Foods Vs. Supplements - Where To Get The Nutrients You Need?
As you know, to be able to maintain a healthy life, you need to have a healthy diet. In fact, you need many different nutrients that include vitamins A and C, calcium, and magnesium. While most fresh foods tend to include a lot of nutrients, the reality is that not all adults get a good dosage daily. And all you need to do is to take a closer look at most American's diet. There are no questions that most Americans tend to have a diet that is based on processed foods, added sugars, and refined grains. And all these tend to be quite poor in terms of nutrients. Besides, all these foods that tend to be the base for most Americans diets are all linked to chronic disease and inflammation. However, one of the things that you may not know is that even if you have a diet that is rich in nutrients, these may not be enough. And this is just something that tends to happen as you grow older. According to Dr. Howard Sesso, an epidemiologist at Harvard-affiliated Brigham and Women's Hospital, "As we get older, our ability to absorb nutrients from food decreases. Also, our energy needs aren't the same, and we tend to eat less." When asked about if we should add a supplement, Dr. Sesso doesn't really give us a straight answer. Instead, he says "It's a touchy subject, and you need to look at your individual needs first."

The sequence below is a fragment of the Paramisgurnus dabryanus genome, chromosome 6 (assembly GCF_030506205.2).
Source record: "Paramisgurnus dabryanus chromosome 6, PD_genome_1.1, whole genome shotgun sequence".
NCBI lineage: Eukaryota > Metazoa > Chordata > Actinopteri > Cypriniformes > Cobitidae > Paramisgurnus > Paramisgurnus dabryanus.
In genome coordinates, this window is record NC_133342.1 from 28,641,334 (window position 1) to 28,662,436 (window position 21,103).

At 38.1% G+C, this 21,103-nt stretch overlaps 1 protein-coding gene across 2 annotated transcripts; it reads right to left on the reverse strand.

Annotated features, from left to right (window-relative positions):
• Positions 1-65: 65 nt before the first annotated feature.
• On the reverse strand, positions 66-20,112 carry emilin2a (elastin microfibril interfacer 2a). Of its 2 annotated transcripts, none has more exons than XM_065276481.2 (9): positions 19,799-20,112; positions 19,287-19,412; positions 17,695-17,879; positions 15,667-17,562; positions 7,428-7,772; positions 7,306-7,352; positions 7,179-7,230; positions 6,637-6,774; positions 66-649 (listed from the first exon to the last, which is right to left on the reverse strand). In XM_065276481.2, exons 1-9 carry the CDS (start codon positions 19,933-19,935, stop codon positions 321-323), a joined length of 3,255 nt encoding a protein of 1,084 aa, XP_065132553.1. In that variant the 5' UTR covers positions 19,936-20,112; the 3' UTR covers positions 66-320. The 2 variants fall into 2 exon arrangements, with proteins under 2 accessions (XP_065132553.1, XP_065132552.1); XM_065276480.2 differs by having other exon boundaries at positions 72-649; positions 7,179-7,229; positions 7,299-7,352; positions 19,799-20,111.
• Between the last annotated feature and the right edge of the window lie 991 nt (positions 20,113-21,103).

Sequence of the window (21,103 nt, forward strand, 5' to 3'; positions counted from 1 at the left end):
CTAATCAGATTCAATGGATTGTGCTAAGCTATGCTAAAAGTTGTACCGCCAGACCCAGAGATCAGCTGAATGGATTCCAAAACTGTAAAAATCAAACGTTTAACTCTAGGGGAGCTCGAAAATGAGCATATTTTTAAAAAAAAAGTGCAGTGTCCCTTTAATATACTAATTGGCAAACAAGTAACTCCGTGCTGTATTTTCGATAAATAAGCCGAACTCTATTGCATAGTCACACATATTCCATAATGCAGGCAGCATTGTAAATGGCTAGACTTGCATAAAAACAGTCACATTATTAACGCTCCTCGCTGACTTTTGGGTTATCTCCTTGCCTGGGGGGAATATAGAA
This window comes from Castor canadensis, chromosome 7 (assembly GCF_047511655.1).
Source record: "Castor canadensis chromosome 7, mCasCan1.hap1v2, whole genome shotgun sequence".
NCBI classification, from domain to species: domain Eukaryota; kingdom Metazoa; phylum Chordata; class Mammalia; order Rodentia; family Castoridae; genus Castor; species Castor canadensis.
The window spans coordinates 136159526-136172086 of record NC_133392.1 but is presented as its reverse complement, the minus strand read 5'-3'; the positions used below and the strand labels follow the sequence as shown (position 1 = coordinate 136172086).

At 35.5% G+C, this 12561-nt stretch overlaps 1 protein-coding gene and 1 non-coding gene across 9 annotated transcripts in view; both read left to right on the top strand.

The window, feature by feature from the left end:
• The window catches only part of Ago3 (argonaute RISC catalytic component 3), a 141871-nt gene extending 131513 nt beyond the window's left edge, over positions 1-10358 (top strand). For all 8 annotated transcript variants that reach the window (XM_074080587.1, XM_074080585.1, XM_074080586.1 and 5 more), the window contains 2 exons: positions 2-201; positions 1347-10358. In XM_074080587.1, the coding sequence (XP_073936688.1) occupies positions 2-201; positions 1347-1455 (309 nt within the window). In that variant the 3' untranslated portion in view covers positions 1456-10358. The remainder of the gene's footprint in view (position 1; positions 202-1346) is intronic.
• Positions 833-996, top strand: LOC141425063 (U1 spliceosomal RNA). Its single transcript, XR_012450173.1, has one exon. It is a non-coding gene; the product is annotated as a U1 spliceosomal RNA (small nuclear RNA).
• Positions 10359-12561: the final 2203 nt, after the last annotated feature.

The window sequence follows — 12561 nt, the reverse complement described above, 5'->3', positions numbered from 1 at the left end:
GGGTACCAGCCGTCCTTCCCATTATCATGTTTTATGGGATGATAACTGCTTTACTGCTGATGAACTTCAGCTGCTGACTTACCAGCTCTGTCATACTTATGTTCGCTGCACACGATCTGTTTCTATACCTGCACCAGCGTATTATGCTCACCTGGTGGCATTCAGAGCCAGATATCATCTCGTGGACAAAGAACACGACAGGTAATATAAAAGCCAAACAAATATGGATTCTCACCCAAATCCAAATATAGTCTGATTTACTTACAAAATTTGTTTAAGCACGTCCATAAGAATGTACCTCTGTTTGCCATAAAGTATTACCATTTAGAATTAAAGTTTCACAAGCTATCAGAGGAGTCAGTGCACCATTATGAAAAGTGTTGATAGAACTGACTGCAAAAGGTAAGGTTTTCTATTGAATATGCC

Should You Take Supplements?
While supplements are seen by many as a powerful way to add the nutrients that are missing on your diet, you need to be careful. The truth is that while they are a good option, you shouldn't take too much or they may harm you. According to Dr. Clifford Lo, an associate professor of nutrition at the Harvard School of Public Health, you may be getting too much of a specific nutrient and you don't even realize it. "Extra vitamin A supplements can lead to dangerous, toxic levels if taken too frequently.", for example. One of the things that you need to understand about supplements is that they usually come in the form of multivitamins. Well, the evidence about them is still a bit mixed. Dr. Sesso, for example, was a lead researcher on one of the largest studies made about this topic. According to their findings, the intake of multivitamins was linked to the reduction of cataracts and the risk of cancer in men. But it didn't reduce the deaths from heart disease. On the other hand, there was a different study that was published in The Journal of Nutrition back in 2015. According to the researchers, they concluded that the intake of a multivitamin with minerals could lower the risk of death from heart disease in women but not in men.
Foods Vs. Supplements - What Should You Do?
Noth Dr. Lo and Dr. Sesso share the same opinion. According to them, you should first try to improve your diet. And only then, if you really have a deficiency in some nutrient, then you should go for a supplement.